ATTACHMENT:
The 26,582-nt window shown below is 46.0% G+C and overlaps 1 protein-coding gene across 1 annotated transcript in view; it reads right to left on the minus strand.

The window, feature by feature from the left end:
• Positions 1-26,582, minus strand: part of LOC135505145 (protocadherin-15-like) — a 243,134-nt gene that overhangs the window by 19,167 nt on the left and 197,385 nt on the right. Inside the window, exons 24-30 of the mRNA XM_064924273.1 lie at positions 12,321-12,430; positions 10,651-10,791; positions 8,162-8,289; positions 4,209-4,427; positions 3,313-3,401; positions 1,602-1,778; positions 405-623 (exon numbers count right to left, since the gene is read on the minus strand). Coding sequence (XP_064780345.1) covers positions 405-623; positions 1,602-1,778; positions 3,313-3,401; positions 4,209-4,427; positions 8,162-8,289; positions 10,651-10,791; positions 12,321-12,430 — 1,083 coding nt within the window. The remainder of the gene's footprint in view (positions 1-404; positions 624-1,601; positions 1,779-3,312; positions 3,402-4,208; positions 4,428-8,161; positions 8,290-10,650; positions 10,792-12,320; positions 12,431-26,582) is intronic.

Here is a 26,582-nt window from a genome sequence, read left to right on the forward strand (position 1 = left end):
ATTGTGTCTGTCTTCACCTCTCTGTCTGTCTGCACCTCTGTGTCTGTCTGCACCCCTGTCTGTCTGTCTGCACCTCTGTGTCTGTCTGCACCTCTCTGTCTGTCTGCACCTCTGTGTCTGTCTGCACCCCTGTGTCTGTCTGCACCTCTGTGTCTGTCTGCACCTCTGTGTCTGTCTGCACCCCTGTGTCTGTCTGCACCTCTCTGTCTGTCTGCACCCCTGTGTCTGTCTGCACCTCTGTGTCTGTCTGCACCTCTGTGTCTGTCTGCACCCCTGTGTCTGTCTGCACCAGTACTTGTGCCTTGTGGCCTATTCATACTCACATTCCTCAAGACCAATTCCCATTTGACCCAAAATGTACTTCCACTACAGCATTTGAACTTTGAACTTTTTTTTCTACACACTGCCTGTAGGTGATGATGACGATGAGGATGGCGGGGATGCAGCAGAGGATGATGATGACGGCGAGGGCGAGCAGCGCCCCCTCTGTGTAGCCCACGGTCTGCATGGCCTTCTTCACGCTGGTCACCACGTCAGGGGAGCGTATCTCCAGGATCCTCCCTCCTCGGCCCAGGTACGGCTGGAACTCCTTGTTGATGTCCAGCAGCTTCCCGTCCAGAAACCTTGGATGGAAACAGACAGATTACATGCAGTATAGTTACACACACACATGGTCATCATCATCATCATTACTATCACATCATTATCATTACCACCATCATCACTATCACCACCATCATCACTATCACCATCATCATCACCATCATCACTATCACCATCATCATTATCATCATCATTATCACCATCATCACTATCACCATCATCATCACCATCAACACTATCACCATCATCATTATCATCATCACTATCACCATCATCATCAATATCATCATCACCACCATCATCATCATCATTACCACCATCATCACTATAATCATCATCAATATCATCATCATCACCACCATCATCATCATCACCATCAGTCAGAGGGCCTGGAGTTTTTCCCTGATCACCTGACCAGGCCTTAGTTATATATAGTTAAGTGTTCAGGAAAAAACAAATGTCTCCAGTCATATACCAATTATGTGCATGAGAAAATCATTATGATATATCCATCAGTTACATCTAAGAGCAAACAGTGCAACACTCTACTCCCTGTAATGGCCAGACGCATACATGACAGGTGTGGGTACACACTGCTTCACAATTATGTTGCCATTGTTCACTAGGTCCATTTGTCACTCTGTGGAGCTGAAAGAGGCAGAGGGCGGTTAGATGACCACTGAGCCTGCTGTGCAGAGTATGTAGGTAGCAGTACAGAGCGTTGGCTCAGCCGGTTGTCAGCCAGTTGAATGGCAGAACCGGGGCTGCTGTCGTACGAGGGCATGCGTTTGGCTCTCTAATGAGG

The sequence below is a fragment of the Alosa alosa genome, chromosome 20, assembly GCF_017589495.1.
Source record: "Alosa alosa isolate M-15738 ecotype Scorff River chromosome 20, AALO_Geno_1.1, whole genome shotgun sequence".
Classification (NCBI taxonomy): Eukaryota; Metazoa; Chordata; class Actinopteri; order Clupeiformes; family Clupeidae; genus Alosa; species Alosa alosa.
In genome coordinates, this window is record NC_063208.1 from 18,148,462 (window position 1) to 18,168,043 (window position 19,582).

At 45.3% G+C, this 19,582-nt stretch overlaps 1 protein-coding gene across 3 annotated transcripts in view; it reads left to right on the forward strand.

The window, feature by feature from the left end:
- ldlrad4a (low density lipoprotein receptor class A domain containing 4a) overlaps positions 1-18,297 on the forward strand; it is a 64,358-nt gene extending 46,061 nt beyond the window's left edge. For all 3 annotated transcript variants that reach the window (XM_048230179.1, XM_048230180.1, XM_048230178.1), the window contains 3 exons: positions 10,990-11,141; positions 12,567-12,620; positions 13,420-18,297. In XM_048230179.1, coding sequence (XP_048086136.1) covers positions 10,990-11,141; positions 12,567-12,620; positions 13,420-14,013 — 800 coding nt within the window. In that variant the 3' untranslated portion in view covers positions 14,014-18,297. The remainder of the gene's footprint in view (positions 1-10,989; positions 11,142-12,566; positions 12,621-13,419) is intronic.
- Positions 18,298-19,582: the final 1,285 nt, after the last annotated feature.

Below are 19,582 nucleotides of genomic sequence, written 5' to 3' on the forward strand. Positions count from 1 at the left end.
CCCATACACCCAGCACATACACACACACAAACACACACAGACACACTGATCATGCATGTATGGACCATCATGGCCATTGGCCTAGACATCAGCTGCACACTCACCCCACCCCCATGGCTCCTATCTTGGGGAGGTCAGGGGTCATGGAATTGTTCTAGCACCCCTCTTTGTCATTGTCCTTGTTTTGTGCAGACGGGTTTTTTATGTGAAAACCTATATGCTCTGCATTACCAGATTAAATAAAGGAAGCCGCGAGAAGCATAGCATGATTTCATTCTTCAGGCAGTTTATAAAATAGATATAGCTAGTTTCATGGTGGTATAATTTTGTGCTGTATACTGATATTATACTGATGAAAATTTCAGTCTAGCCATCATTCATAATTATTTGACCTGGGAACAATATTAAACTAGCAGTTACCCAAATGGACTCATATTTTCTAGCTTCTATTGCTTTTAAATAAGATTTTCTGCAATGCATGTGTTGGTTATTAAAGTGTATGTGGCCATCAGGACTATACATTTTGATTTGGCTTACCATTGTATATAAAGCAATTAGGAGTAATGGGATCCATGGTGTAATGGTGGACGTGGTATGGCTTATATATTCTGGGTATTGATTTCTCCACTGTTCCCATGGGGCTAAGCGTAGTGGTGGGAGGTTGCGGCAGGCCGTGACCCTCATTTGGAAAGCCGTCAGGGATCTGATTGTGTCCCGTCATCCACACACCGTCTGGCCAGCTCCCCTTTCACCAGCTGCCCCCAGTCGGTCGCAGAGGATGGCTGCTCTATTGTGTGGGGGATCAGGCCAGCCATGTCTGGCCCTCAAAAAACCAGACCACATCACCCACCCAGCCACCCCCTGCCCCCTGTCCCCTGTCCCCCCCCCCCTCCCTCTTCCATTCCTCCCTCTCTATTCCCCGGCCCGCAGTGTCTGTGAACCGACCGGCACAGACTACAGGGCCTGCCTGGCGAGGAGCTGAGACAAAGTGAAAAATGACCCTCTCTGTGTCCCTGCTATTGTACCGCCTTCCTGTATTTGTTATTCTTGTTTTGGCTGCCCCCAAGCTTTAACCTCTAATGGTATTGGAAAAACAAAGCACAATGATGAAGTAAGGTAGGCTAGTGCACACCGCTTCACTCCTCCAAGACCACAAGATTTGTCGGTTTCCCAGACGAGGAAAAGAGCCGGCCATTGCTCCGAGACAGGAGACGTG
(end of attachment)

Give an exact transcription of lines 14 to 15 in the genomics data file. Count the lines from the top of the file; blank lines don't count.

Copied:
Below are 19,582 nucleotides of genomic sequence, written 5' to 3' on the forward strand. Positions count from 1 at the left end.
CCCATACACCCAGCACATACACACACACAAACACACACAGACACACTGATCATGCATGTATGGACCATCATGGCCATTGGCCTAGACATCAGCTGCACACTCACCCCACCCCCATGGCTCCTATCTTGGGGAGGTCAGGGGTCATGGAATTGTTCTAGCACCCCTCTTTGTCATTGTCCTTGTTTTGTGCAGACGGGTTTTTTATGTGAAAACCTATATGCTCTGCATTACCAGATTAAATAAAGGAAGCCGCGAGAAGCATAGCATGATTTCATTCTTCAGGCAGTTTATAAAATAGATATAGCTAGTTTCATGGTGGTATAATTTTGTGCTGTATACTGATATTATACTGATGAAAATTTCAGTCTAGCCATCATTCATAATTATTTGACCTGGGAACAATATTAAACTAGCAGTTACCCAAATGGACTCATATTTTCTAGCTTCTATTGCTTTTAAATAAGATTTTCTGCAATGCATGTGTTGGTTATTAAAGTGTATGTGGCCATCAGGACTATACATTTTGATTTGGCTTACCATTGTATATAAAGCAATTAGGAGTAATGGGATCCATGGTGTAATGGTGGACGTGGTATGGCTTATATATTCTGGGTATTGATTTCTCCACTGTTCCCATGGGGCTAAGCGTAGTGGTGGGAGGTTGCGGCAGGCCGTGACCCTCATTTGGAAAGCCGTCAGGGATCTGATTGTGTCCCGTCATCCACACACCGTCTGGCCAGCTCCCCTTTCACCAGCTGCCCCCAGTCGGTCGCAGAGGATGGCTGCTCTATTGTGTGGGGGATCAGGCCAGCCATGTCTGGCCCTCAAAAAACCAGACCACATCACCCACCCAGCCACCCCCTGCCCCCTGTCCCCTGTCCCCCCCCCCCTCCCTCTTCCATTCCTCCCTCTCTATTCCCCGGCCCGCAGTGTCTGTGAACCGACCGGCACAGACTACAGGGCCTGCCTGGCGAGGAGCTGAGACAAAGTGAAAAATGACCCTCTCTGTGTCCCTGCTATTGTACCGCCTTCCTGTATTTGTTATTCTTGTTTTGGCTGCCCCCAAGCTTTAACCTCTAATGGTATTGGAAAAACAAAGCACAATGATGAAGTAAGGTAGGCTAGTGCACACCGCTTCACTCCTCCAAGACCACAAGATTTGTCGGTTTCCCAGACGAGGAAAAGAGCCGGCCATTGCTCCGAGACAGGAGACGTG